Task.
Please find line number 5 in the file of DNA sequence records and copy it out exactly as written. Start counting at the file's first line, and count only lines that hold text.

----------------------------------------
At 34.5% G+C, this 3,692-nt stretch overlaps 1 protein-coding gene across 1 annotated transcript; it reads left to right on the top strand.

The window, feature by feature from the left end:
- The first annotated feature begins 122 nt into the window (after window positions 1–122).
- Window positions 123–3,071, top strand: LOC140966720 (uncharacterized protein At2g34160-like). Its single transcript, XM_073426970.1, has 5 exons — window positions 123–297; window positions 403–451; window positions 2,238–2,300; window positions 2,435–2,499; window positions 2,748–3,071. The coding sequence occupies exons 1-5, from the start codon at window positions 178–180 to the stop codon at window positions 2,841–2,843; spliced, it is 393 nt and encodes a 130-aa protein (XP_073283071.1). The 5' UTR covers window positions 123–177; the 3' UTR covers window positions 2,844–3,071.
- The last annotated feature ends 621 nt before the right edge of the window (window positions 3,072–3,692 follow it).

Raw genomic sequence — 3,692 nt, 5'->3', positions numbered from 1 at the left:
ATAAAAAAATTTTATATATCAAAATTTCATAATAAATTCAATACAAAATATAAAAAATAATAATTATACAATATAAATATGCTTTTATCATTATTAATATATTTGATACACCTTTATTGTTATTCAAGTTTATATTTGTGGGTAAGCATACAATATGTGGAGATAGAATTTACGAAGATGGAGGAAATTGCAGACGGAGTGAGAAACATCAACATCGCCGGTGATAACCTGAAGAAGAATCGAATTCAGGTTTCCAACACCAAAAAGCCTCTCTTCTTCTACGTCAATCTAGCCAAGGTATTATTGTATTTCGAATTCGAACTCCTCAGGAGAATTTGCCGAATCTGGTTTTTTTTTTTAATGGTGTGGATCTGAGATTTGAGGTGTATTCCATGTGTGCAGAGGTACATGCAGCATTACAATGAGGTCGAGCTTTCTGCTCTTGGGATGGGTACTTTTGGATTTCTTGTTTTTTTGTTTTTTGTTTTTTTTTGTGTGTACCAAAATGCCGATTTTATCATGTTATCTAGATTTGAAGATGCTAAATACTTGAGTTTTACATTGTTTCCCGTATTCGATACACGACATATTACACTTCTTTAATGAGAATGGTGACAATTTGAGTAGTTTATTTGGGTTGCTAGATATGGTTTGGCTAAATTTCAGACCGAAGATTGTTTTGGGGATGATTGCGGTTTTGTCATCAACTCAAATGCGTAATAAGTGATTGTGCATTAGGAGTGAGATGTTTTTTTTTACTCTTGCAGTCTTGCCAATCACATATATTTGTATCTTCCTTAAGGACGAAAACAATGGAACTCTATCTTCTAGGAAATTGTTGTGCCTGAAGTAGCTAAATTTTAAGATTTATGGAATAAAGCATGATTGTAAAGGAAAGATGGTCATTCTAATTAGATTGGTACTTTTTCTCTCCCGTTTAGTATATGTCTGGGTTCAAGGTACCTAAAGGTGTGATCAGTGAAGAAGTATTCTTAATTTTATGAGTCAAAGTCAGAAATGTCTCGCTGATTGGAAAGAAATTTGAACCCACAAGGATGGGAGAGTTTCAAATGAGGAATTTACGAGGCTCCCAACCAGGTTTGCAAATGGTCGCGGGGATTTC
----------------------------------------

- The last annotated feature ends 621 nt before the right edge of the window (window positions 3,072–3,692 follow it).